Forget Red Delicious and Macintosh apples. How about munching on a Blue Pearmain, Wolf River, Liberty or a 20-ounce Pippin?
For six weeks in the fall, 55 members of the ‘Out on a Limb’ heirloom apple Community Supported Agriculture (CSA) visit the Rabelais cookbook store to pick up their apples. While they are in the store, many apple-lovers also buy a book about heirloom apples or a book of apple recipes.
“It’s been a fabulous thing,” said Samantha Lindgren, co-owner of the bookstore located in downtown Portland, Maine. “The CSA draws attention to us for something outside of our purview, but it’s a perfect fit. It’s also a great way to bring customers into the store who might not know about us.”
Although she can’t say how much book sales have increased since people have been picking up apples and tomatoes in the store, Lindgren said offering the store as a pick up location has definitely attracted new customers. “This is the second year for the apples and we’ll certainly do the tomatoes again. It’s been so popular. We could have handled triple the (CSA) business.”
Picking up apples and tomatoes in a cookbook store is a great example of how small businesses are cooking up ways to promote each other with low or no-cost joint marketing efforts. It just takes some thought and creativity to come up with something that works for your business. (See tips below).
“The CSA is a really good way to introduce people to new varieties of apples,” said John Bunker, an author and apple expert who has spent the past 30-plus years studying and propagating rare and heirloom apples. In addition to growing about 150 varieties of apples on his Super Chilly Farm in Palermo, Maine and running the CSA, he writes the catalog and does research for Fedco, a major fruit tree supplier in Maine.
Bunker said most people don’t realize that early New Englanders cultivated apples as a major food source for themselves and their livestock.
Growing and eating heirloom apples reflects consumer interest in eating locally raised food and produce.
Local apple lovers, like Stephen Berenson, are paying $120 for about 60 pounds of apples. Some apples he receives in six CSA deliveries are best eaten ‘out of hand,’ others are better suited for jellies, pies and cobblers.
“My wife and I are fans of heirloom apples,” said Benenson, who was interviewed by phone at Rabelais when he arrived at the bookstore to pick up his apples. “We came to an apple tasting last year and tried 30 to 35 varieties of apples. It was amazing.”
Benenson and his wife, Merry Fogg, own a popular Portland music venue called One Longfellow Square. Most of the time, he said they just eat the apples, but this year, they made applesauce for their eight-month-old daughter, Isla, and Merry cooked up a batch of crab apple jelly. They are splitting their CSA share with a friend because 10 pounds is a lot of apples for a small family.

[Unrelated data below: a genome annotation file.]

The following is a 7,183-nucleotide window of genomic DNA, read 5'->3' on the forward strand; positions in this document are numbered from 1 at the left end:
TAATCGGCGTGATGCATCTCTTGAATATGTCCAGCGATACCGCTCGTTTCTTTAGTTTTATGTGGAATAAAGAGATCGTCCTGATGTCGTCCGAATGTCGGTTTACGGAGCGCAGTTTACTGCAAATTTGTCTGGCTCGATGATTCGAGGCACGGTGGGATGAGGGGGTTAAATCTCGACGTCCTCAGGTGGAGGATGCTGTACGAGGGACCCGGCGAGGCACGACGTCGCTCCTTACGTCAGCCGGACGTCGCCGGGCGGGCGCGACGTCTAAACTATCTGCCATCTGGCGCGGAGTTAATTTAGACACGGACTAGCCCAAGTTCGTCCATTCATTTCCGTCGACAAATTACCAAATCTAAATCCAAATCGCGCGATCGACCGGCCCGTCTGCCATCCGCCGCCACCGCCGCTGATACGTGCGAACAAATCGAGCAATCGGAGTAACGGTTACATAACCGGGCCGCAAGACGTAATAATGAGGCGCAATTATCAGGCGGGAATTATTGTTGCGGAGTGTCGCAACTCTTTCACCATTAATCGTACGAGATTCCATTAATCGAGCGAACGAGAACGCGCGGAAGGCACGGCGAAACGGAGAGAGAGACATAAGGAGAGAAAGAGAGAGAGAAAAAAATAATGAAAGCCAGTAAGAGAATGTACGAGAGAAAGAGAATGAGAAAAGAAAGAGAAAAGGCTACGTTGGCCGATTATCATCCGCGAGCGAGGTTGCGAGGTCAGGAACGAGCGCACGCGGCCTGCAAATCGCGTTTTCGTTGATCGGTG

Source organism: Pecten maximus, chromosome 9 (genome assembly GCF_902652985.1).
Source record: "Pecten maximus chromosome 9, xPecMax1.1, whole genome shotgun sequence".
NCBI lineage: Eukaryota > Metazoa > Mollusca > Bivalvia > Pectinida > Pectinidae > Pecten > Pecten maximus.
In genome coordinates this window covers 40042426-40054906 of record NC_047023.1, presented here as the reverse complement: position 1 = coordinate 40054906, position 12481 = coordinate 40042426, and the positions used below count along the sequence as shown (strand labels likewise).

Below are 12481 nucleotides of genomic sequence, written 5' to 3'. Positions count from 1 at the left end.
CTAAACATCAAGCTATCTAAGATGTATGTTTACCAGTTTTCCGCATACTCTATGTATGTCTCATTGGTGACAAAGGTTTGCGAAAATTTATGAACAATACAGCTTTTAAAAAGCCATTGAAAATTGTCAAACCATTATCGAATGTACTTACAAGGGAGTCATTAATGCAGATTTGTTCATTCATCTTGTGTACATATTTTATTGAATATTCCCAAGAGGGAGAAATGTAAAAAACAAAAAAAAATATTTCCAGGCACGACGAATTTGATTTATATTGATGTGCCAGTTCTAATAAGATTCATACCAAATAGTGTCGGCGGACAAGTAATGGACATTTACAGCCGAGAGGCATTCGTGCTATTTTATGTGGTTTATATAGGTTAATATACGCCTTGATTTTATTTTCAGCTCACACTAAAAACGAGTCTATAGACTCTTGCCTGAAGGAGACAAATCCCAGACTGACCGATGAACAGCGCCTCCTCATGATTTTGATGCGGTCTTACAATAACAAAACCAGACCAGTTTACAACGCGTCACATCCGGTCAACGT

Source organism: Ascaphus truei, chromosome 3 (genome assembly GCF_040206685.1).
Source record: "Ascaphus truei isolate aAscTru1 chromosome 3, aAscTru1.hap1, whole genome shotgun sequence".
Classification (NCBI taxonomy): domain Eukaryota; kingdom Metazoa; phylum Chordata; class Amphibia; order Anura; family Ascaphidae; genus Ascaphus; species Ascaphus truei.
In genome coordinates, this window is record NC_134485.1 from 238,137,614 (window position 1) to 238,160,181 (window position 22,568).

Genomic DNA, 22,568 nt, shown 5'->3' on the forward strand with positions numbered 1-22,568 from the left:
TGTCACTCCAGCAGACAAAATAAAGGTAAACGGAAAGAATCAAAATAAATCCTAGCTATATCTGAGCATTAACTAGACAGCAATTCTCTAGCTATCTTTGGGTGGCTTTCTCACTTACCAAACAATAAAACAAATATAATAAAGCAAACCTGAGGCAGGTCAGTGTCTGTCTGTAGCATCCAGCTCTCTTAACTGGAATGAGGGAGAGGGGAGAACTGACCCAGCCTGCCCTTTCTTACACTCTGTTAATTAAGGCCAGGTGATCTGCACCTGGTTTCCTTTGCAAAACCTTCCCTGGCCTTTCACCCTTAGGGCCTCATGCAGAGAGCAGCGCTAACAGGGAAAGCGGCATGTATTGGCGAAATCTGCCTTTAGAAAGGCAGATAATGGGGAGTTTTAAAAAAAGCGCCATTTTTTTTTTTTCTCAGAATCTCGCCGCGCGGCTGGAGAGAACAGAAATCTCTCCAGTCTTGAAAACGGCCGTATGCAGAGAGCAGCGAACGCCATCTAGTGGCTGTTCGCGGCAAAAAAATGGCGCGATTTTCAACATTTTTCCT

Throughout the summer months, local tomato lovers stopped by Rabelais to collect tomatoes and basil grown by the Small Wonder Organics Farm. The four-acre farm is located in Bowdoinham, Maine, north of Portland. This year, farmers Sarah Trask and Pete Engler grew 30 different kinds of tomatoes, including rare ones like Costaluto Fiorentino and Paul Robeson. Trask said about 25 CSA members paid $100 for six weeks worth of tomatoes.
“This is our first year farming and we planted a ton of tomatoes,” said Trask. “We needed another way to sell these tomatoes, other than selling them at farmer’s markets. It was such a good idea to have people pick them up at the cookbook store.”
The CSA movement is growing every year according to Local Harvest, a group that promotes local agriculture. Tens of thousands of Americans belong to CSAs. While no government agency tracks the number of CSA’s, Local Harvest estimates there are at least 2,500 around the U.S. and the number is increasing every year.
“CSAs in Maine have doubled in the past four years,” said Melissa White Pillsbury, marketing coordinator for the Maine Organic Farmers & Gardeners Association (MOFGA). She said there about 150 farm CSAs in Maine. She said bringing the apples and tomatoes to a cookbook store makes sense. “Farmers who don’t think they can get enough customers to pick up produce at their farm will often bring shares to be picked up at more populated place.”
Cheryl Wixon, the volunteer chef at the MOFGA office, said she’s a member of Bunker’s rare apple CSA. “It’s a wonderful way to play around with new apples and new ingredients,” said Wixon. “I like to take three or four different varieties of apples to meetings, cut them up and share them.”
Tips for creating your own cross-promotion:
- Look around for business in your area that also serve your customers.
- Contact the business owner to toss around cross-marketing ideas. If you own a clothing boutique, how about offering discount coupons to a local dry cleaner? The dry cleaner can offer discounts for purchases at your store.
- Start small and test your idea before expanding.
- Ask your customers to recommend businesses they think you should connect with.
Jane Applegate is a small business author and keynote speaker. The author of four books on small business management, she is currently working on the third edition of 201 Great Ideas for Your Small Business, published by John Wiley & Co. The Applegate Group works with companies serving small business owners and produces independent film and promotional video projects.